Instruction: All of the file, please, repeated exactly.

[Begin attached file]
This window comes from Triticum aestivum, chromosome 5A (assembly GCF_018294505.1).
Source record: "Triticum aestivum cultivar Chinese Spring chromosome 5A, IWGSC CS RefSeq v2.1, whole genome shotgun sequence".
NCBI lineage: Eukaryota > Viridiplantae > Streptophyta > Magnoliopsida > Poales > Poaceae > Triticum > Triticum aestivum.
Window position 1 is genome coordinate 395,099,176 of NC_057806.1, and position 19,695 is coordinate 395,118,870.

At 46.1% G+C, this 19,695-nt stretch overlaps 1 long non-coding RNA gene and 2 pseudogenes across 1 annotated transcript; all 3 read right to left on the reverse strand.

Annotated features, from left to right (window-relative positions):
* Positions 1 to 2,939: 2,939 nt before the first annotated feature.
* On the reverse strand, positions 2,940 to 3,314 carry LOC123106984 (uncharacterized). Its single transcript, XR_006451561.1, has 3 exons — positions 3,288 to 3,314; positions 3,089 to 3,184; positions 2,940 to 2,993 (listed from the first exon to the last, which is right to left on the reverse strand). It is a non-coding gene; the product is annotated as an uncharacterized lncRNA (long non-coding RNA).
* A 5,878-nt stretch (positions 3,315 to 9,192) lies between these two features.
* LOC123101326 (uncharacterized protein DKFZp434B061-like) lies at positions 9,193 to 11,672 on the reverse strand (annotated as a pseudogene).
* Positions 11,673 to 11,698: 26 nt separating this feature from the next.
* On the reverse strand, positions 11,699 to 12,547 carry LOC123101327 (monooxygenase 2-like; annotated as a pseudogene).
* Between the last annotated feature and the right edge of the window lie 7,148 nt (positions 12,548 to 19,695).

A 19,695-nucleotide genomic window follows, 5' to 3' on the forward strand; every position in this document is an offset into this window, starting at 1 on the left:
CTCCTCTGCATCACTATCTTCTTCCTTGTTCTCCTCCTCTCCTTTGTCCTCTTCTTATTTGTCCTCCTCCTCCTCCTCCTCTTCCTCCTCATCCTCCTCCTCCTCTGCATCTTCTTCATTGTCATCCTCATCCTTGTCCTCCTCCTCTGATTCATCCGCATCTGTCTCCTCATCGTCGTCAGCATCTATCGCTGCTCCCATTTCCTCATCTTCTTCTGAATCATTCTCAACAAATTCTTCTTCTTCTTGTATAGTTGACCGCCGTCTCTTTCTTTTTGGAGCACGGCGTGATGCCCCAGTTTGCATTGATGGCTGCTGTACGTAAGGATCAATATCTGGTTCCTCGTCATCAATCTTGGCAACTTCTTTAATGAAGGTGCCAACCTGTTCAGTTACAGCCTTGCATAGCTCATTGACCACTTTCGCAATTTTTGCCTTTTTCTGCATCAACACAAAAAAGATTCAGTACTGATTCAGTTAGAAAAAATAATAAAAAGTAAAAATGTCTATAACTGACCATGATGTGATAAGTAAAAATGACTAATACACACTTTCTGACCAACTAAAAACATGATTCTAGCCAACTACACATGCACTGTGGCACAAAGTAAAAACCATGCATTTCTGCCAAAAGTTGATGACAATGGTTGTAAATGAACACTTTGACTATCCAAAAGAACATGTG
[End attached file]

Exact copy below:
This window comes from Triticum aestivum, chromosome 5A (assembly GCF_018294505.1).
Source record: "Triticum aestivum cultivar Chinese Spring chromosome 5A, IWGSC CS RefSeq v2.1, whole genome shotgun sequence".
NCBI lineage: Eukaryota > Viridiplantae > Streptophyta > Magnoliopsida > Poales > Poaceae > Triticum > Triticum aestivum.
Window position 1 is genome coordinate 395,099,176 of NC_057806.1, and position 19,695 is coordinate 395,118,870.

At 46.1% G+C, this 19,695-nt stretch overlaps 1 long non-coding RNA gene and 2 pseudogenes across 1 annotated transcript; all 3 read right to left on the reverse strand.

Annotated features, from left to right (window-relative positions):
* Positions 1 to 2,939: 2,939 nt before the first annotated feature.
* On the reverse strand, positions 2,940 to 3,314 carry LOC123106984 (uncharacterized). Its single transcript, XR_006451561.1, has 3 exons — positions 3,288 to 3,314; positions 3,089 to 3,184; positions 2,940 to 2,993 (listed from the first exon to the last, which is right to left on the reverse strand). It is a non-coding gene; the product is annotated as an uncharacterized lncRNA (long non-coding RNA).
* A 5,878-nt stretch (positions 3,315 to 9,192) lies between these two features.
* LOC123101326 (uncharacterized protein DKFZp434B061-like) lies at positions 9,193 to 11,672 on the reverse strand (annotated as a pseudogene).
* Positions 11,673 to 11,698: 26 nt separating this feature from the next.
* On the reverse strand, positions 11,699 to 12,547 carry LOC123101327 (monooxygenase 2-like; annotated as a pseudogene).
* Between the last annotated feature and the right edge of the window lie 7,148 nt (positions 12,548 to 19,695).

A 19,695-nucleotide genomic window follows, 5' to 3' on the forward strand; every position in this document is an offset into this window, starting at 1 on the left:
CTCCTCTGCATCACTATCTTCTTCCTTGTTCTCCTCCTCTCCTTTGTCCTCTTCTTATTTGTCCTCCTCCTCCTCCTCCTCTTCCTCCTCATCCTCCTCCTCCTCTGCATCTTCTTCATTGTCATCCTCATCCTTGTCCTCCTCCTCTGATTCATCCGCATCTGTCTCCTCATCGTCGTCAGCATCTATCGCTGCTCCCATTTCCTCATCTTCTTCTGAATCATTCTCAACAAATTCTTCTTCTTCTTGTATAGTTGACCGCCGTCTCTTTCTTTTTGGAGCACGGCGTGATGCCCCAGTTTGCATTGATGGCTGCTGTACGTAAGGATCAATATCTGGTTCCTCGTCATCAATCTTGGCAACTTCTTTAATGAAGGTGCCAACCTGTTCAGTTACAGCCTTGCATAGCTCATTGACCACTTTCGCAATTTTTGCCTTTTTCTGCATCAACACAAAAAAGATTCAGTACTGATTCAGTTAGAAAAAATAATAAAAAGTAAAAATGTCTATAACTGACCATGATGTGATAAGTAAAAATGACTAATACACACTTTCTGACCAACTAAAAACATGATTCTAGCCAACTACACATGCACTGTGGCACAAAGTAAAAACCATGCATTTCTGCCAAAAGTTGATGACAATGGTTGTAAATGAACACTTTGACTATCCAAAAGAACATGTG